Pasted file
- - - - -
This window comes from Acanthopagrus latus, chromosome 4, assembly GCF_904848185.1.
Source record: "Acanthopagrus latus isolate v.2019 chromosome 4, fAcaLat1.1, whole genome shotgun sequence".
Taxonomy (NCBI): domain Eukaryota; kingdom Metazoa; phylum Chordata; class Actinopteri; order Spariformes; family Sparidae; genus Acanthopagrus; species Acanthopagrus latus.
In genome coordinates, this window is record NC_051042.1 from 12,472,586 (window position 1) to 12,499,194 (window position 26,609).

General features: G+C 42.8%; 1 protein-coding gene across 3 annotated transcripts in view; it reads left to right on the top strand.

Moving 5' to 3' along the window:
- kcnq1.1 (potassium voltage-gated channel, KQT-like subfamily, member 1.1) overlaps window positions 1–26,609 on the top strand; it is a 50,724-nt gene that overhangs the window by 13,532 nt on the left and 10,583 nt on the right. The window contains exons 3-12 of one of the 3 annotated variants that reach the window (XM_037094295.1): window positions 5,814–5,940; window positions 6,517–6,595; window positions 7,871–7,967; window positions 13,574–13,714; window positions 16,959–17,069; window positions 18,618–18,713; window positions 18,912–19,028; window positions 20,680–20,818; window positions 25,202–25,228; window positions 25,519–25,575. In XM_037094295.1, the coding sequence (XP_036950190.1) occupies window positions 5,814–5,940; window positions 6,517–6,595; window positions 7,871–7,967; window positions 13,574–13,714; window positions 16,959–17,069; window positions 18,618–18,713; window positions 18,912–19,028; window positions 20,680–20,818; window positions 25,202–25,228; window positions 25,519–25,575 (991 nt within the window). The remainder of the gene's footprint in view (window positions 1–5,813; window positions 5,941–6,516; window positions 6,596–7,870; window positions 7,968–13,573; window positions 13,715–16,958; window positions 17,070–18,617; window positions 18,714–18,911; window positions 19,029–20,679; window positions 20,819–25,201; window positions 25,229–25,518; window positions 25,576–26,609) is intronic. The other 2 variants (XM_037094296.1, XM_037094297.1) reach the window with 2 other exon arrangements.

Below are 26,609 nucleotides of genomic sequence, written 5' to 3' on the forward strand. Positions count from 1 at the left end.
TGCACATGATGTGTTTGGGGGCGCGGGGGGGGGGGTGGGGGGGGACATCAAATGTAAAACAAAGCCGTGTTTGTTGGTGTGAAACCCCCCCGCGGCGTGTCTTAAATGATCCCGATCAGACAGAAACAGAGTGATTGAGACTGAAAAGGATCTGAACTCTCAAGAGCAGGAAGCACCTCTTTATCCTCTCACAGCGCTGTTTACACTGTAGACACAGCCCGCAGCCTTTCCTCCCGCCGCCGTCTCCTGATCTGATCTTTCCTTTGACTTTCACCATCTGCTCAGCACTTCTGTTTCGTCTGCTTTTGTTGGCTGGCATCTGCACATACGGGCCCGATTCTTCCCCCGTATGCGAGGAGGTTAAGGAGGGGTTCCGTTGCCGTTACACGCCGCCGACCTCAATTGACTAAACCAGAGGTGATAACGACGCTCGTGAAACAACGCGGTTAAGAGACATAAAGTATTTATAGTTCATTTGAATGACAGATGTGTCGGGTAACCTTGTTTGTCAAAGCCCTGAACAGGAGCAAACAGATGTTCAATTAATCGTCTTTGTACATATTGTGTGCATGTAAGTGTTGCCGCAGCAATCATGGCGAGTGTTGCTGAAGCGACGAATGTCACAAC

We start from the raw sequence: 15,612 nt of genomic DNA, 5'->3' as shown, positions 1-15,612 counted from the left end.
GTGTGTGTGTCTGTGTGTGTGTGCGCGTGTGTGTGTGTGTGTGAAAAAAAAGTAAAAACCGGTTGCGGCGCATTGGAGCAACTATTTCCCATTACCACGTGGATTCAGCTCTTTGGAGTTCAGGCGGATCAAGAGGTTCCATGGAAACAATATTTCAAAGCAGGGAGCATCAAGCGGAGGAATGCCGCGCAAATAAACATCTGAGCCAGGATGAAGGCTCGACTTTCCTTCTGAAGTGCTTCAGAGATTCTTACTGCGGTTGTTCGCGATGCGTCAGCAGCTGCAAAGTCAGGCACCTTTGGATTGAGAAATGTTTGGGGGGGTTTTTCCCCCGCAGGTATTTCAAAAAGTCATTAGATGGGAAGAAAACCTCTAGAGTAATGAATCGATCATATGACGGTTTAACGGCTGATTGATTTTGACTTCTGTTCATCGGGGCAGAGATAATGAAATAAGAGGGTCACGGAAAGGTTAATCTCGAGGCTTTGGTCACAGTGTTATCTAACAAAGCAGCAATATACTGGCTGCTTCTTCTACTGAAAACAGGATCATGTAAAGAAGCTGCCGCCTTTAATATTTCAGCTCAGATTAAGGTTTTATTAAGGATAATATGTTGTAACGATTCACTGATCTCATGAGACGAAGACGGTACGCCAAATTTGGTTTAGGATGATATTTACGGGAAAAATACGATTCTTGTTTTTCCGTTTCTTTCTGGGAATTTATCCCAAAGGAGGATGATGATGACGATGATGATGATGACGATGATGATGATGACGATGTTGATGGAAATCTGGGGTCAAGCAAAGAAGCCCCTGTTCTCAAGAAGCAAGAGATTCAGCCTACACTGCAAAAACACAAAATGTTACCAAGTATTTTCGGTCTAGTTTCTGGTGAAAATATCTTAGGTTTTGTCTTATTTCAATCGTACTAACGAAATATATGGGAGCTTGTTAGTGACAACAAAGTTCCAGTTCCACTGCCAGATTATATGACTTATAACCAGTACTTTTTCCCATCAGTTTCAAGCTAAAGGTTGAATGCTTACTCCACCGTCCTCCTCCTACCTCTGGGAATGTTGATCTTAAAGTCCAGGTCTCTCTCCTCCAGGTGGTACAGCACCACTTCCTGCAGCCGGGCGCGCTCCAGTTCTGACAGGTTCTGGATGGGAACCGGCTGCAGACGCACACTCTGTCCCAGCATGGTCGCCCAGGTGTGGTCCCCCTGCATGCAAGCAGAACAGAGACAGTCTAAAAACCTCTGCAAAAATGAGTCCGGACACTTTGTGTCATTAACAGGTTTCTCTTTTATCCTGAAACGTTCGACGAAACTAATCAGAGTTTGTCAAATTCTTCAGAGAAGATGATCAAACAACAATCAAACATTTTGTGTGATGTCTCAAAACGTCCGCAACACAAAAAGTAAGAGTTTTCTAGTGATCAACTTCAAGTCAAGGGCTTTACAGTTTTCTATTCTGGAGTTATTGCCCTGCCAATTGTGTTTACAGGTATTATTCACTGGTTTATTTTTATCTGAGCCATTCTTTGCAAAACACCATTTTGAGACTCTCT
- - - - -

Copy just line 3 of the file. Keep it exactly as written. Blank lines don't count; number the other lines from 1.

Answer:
Taxonomy (NCBI): domain Eukaryota; kingdom Metazoa; phylum Chordata; class Actinopteri; order Spariformes; family Sparidae; genus Acanthopagrus; species Acanthopagrus latus.